# Return On Equity (ROE)

**Return on equity** (**ROE**) is the amount of net income returned as a percentage of shareholders equity. It reveals how much profit a company earned in comparison to the total amount of shareholder equity found on the balance sheet. Shareholder equity is the portion of a company's total capital that is held by its shareholders. It represents the residual interest in the assets of an entity after deducting liabilities.

ROE is one of the most important financial ratios and profitability metrics. It is often said to be the ultimate ratio or the ‘mother of all ratios’ that can be obtained from a company’s financial statement. It measures how profitable a company is for the owner of the investment, and how profitably a company uses its equity.

**ROE**** ****Calculation (formula)**

Return on equity is calculated by taking a year’s worth of earnings and dividing them by the average shareholder equity for that year, and is expressed as a percentage:

Instead of net income**,** *comprehensive income* can be used in the formula's numerator (see statement of comprehensive income).

Return on equity may also be calculated by dividing net income by the *average* shareholders' equity; it is more accurate to calculate the ratio this way:

ROE = Net income after tax / Average shareholder's equity

Average shareholders' equity is calculated by adding the shareholders' equity at the beginning of a period to the shareholders' equity at the period's end and dividing the result by two.

The ROE formula with average equity in the denominator is considered more precise. This is because average equity takes into account changes in equity over time, providing a better representation of the company's financial performance. On the other hand, using only the current equity in the denominator does not consider changes over time and may lead to a skewed ROE calculation.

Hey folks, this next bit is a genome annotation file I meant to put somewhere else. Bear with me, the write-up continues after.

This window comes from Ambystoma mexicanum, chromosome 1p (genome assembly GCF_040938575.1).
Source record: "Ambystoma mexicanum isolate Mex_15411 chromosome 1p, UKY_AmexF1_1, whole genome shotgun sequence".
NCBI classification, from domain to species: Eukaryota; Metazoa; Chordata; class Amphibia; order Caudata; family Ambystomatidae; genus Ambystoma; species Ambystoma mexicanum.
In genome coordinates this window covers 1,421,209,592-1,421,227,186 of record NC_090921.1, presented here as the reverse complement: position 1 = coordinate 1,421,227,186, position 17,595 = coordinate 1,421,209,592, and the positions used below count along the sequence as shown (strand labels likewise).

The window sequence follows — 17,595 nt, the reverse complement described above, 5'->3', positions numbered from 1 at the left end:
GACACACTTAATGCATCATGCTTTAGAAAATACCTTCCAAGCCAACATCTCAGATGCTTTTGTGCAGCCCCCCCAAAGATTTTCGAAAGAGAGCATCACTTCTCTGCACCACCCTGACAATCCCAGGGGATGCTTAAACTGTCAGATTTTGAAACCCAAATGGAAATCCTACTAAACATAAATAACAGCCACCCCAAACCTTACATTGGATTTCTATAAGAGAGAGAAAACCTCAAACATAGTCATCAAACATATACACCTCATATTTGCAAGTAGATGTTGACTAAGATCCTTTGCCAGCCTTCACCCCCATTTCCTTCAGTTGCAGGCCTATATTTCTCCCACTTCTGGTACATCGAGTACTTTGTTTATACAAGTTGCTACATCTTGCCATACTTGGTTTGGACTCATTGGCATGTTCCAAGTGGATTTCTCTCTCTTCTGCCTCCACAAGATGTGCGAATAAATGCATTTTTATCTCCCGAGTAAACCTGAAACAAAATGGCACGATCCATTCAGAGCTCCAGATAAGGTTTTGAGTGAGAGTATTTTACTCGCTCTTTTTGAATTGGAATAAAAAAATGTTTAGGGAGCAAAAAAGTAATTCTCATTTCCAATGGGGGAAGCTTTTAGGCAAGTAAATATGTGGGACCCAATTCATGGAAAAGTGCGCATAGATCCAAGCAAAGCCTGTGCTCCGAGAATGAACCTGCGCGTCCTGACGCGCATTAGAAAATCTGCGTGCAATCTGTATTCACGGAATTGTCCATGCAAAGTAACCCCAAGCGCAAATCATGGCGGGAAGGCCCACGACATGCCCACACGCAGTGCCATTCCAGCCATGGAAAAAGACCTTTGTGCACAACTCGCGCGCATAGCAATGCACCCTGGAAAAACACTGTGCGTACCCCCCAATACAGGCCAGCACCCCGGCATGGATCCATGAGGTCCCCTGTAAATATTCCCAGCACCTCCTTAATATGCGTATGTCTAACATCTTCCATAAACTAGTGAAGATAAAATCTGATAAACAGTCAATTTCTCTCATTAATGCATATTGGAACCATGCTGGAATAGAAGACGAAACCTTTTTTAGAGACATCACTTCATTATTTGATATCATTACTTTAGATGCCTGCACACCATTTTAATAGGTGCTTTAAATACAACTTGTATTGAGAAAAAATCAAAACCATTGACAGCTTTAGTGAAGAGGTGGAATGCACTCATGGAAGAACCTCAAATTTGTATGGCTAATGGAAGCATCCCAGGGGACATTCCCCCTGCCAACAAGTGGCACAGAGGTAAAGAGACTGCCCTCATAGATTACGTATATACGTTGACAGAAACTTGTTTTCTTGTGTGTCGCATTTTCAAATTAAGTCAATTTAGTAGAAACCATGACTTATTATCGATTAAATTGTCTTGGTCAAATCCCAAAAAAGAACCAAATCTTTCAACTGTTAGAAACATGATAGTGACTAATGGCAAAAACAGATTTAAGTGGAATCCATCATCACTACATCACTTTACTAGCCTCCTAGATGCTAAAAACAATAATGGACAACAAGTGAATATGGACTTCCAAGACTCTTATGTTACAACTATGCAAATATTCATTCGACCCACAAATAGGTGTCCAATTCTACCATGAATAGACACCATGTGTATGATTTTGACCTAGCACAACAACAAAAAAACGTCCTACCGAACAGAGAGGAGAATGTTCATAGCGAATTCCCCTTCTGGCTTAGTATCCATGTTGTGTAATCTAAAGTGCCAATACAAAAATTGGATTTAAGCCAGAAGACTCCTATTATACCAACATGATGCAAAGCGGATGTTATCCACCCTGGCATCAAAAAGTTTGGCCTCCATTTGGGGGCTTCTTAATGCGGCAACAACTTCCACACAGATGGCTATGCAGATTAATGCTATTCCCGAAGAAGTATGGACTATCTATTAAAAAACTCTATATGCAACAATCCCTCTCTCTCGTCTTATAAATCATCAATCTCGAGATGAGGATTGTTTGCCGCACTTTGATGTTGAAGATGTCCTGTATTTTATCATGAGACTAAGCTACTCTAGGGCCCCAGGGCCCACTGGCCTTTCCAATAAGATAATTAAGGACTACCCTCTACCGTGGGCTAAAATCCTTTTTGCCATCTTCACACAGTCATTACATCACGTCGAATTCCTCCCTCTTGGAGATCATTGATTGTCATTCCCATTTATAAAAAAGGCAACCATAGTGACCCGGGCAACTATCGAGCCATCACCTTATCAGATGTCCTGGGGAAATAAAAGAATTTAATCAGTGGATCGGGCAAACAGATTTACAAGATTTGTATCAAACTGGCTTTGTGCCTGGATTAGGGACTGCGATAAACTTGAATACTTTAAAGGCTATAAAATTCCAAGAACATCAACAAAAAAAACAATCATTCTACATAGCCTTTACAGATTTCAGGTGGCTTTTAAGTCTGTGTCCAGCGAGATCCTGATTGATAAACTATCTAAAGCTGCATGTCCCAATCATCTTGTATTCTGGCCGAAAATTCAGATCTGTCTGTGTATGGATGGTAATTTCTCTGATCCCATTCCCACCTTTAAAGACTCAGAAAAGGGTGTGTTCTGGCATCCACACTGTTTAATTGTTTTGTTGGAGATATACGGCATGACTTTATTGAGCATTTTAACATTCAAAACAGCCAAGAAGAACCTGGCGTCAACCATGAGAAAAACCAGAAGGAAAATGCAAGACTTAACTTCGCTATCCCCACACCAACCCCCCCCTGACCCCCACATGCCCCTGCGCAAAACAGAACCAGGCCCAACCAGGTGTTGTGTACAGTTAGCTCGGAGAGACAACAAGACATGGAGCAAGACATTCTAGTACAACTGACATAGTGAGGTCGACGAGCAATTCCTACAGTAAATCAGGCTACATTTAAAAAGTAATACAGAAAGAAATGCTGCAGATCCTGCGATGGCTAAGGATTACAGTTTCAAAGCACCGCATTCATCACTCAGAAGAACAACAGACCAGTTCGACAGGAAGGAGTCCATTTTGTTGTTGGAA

A common way to break down ROE into three important components is the DuPont formula, also known as the Strategic Profit model. Splitting the return on equity into three parts makes it easier to understand the changes in ROE over time:

ROE (DuPont formula) = (Net profit / Revenue) * (Revenue / Total assets) * (Total assets / Shareholder's equity) = Net profit margin * Asset Turnover * Financial leverage

## **Norms and Limits**

Historically, the average ROE has been around 10% to 12%, at least in the US and UK. For stable economics, ROEs more than 12-15% are considered desirable. But the ratio strongly depends on many factors such as industry, economic environment (inflation, macroeconomic risks, etc.). Some industries and companies may have a much higher ROE, while others may have a lower one. Additionally, the average ROE can be influenced by various economic and market factors.

The higher the ROE, the better. But a higher ROE does not necessarily mean better financial performance of the company. As shown above, in the DuPont formula, the higher ROE can be the result of high financial leverage, but too high financial leverage is dangerous for a company's solvency.

ROE can be negative. It occurs when a company's net loss is greater than its shareholders' equity, indicating that the company is not generating enough revenue to cover its costs and meet its financial obligations. A negative ROE is a sign of financial distress and can indicate that the company is facing financial challenges.